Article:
'It's amazing, I walk now in my granddad's footsteps during battle on the Green'
Eileen Brennan's grandfather was shot as he ran a gauntlet of gunfire raining down on him from snipers as St Stephen's Green became a battlefield during the Easter Rising.
As the park's head gardener, Ms Brennan still feels his presence today, a century after the Irish Citizen Army and the women's auxiliary dug trenches, set up barricades and transformed the Victorian-era bandstand into a field hospital, and the potting sheds became a temporary prisoners' quarters.
"I just think it's amazing now as I'm walking around the same places in his footsteps. I'm so proud... I feel so close to him," she said of her maternal grandfather, George Fullerton, who died in 1934 before she was born.
He was shot in the leg by British forces as he was escaping from the Green to the nearby Royal College of Surgeons building which the Volunteers had secured.
Mr Fullerton went on to father the so-called "Republican Triplets" - Eileen's mother Kathleen and her sisters Grace and Constance.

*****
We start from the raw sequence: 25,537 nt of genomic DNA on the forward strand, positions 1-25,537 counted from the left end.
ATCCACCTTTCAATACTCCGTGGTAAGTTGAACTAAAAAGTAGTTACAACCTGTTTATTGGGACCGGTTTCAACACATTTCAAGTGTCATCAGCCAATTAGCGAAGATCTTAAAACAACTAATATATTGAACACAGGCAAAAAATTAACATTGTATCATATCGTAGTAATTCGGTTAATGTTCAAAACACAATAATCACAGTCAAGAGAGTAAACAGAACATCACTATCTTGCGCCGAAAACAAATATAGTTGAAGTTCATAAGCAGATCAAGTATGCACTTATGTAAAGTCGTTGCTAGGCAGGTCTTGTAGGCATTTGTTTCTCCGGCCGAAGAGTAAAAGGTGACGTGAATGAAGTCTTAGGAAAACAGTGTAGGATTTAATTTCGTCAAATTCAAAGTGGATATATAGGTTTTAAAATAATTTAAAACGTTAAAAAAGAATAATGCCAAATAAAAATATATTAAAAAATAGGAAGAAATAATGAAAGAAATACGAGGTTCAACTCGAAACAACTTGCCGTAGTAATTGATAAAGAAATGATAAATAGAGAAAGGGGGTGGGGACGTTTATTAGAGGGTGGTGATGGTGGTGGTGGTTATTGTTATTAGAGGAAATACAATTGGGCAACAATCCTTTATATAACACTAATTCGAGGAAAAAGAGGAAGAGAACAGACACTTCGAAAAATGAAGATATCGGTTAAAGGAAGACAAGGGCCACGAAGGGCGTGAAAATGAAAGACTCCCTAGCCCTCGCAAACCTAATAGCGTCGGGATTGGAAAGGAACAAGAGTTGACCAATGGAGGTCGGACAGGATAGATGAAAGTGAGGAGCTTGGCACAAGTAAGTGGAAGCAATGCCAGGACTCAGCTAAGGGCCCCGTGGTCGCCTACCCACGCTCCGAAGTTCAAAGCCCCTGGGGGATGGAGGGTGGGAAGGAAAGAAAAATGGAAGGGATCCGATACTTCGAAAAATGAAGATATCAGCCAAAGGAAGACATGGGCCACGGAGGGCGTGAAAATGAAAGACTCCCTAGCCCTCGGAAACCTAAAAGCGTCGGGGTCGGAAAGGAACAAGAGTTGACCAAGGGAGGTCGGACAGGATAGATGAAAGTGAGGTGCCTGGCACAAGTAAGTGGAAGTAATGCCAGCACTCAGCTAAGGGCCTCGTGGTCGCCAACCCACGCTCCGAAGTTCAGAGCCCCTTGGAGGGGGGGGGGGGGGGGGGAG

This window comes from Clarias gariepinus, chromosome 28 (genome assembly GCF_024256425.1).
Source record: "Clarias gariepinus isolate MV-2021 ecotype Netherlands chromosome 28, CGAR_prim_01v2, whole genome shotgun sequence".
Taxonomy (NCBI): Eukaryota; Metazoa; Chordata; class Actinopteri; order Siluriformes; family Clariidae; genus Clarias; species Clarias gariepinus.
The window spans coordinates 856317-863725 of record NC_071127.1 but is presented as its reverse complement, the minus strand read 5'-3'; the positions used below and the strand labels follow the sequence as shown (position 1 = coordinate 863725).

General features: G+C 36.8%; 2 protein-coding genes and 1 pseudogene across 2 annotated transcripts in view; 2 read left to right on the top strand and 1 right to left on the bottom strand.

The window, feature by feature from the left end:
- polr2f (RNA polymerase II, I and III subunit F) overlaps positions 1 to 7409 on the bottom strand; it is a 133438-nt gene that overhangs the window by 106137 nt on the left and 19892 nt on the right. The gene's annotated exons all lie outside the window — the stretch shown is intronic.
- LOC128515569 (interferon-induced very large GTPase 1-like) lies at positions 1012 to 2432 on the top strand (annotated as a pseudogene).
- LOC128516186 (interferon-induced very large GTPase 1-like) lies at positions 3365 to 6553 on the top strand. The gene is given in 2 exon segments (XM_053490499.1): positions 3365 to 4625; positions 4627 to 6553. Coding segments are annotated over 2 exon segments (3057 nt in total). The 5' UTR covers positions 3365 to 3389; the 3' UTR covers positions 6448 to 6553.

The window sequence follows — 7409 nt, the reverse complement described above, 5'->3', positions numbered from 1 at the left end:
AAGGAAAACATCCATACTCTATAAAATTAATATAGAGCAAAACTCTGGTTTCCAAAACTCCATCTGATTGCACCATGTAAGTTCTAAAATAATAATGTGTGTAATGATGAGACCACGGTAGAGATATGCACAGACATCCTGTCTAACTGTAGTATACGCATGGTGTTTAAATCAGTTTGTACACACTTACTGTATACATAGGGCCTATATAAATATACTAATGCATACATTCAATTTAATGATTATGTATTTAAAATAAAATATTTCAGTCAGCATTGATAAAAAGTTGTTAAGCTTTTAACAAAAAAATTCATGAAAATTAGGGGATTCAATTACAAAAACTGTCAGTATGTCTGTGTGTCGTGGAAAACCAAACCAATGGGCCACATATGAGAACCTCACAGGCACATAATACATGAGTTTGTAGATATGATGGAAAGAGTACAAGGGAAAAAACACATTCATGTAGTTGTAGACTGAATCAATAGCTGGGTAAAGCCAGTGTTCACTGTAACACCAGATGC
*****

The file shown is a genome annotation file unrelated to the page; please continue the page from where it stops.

Their baptism ceremony in July 1917 was officiated by Rising leaders Countess Constance Markievicz and Dr Kathleen Lynn, chief medical officer of the Irish Citizen Army.
Margaret Gormley, chief park superintendent, is also reminded of the fascinating role the Green played in the Rising every day when she sees the bullet holes embedded in the brickwork of the park's Superintendent's Lodge, where she lives with her family.
It was in her "good sitting room" where Countess Markievicz took tea, telling then-superintendent James Kearney's daughters to bill the Irish Free State for tea served to her and the soldiers in the trenches after Volunteers took possession of the upper floor bedrooms.
These stories and the key role the Green played in the Rising now form part of a special 1916 exhibition which opened in the park yesterday. Some 20 outdoor panels tell the story of the significant events during the Rising that changed the course of Irish history.
Meanwhile, the National Flag protocols have been changed so that the Tricolour can be flown by night as well as day so long as it is "properly illuminated, preferably by spotlight".
A resolution from the Department of the Taoiseach was passed unanimously by the Senate in time for Proclamation Day today.